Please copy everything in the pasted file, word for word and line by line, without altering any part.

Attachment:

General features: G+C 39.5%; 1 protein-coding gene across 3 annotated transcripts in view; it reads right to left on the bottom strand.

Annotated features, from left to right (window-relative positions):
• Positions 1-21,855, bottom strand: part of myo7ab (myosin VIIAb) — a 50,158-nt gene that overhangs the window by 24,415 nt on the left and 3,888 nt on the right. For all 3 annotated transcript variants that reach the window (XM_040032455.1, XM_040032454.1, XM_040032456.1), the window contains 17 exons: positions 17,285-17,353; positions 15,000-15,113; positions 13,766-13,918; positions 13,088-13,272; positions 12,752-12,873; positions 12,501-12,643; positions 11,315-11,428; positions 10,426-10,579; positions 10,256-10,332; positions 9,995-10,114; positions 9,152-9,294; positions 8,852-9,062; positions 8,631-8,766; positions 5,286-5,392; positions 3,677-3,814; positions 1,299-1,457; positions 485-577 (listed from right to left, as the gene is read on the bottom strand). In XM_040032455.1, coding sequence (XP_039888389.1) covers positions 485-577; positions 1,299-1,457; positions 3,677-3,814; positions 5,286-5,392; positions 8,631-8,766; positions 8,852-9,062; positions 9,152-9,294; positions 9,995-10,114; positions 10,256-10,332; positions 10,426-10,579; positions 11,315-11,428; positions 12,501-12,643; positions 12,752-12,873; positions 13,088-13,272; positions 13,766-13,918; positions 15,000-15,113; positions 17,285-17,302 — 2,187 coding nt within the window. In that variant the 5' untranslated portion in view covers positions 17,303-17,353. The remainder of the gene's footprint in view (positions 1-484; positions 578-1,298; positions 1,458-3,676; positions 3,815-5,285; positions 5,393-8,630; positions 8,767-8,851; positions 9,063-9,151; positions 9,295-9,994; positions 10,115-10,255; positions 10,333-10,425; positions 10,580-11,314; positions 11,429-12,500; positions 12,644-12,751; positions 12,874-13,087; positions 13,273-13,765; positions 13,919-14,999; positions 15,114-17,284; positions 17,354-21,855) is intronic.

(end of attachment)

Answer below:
General features: G+C 39.5%; 1 protein-coding gene across 3 annotated transcripts in view; it reads right to left on the bottom strand.

Annotated features, from left to right (window-relative positions):
• Positions 1-21,855, bottom strand: part of myo7ab (myosin VIIAb) — a 50,158-nt gene that overhangs the window by 24,415 nt on the left and 3,888 nt on the right. For all 3 annotated transcript variants that reach the window (XM_040032455.1, XM_040032454.1, XM_040032456.1), the window contains 17 exons: positions 17,285-17,353; positions 15,000-15,113; positions 13,766-13,918; positions 13,088-13,272; positions 12,752-12,873; positions 12,501-12,643; positions 11,315-11,428; positions 10,426-10,579; positions 10,256-10,332; positions 9,995-10,114; positions 9,152-9,294; positions 8,852-9,062; positions 8,631-8,766; positions 5,286-5,392; positions 3,677-3,814; positions 1,299-1,457; positions 485-577 (listed from right to left, as the gene is read on the bottom strand). In XM_040032455.1, coding sequence (XP_039888389.1) covers positions 485-577; positions 1,299-1,457; positions 3,677-3,814; positions 5,286-5,392; positions 8,631-8,766; positions 8,852-9,062; positions 9,152-9,294; positions 9,995-10,114; positions 10,256-10,332; positions 10,426-10,579; positions 11,315-11,428; positions 12,501-12,643; positions 12,752-12,873; positions 13,088-13,272; positions 13,766-13,918; positions 15,000-15,113; positions 17,285-17,302 — 2,187 coding nt within the window. In that variant the 5' untranslated portion in view covers positions 17,303-17,353. The remainder of the gene's footprint in view (positions 1-484; positions 578-1,298; positions 1,458-3,676; positions 3,815-5,285; positions 5,393-8,630; positions 8,767-8,851; positions 9,063-9,151; positions 9,295-9,994; positions 10,115-10,255; positions 10,333-10,425; positions 10,580-11,314; positions 11,429-12,500; positions 12,644-12,751; positions 12,874-13,087; positions 13,273-13,765; positions 13,919-14,999; positions 15,114-17,284; positions 17,354-21,855) is intronic.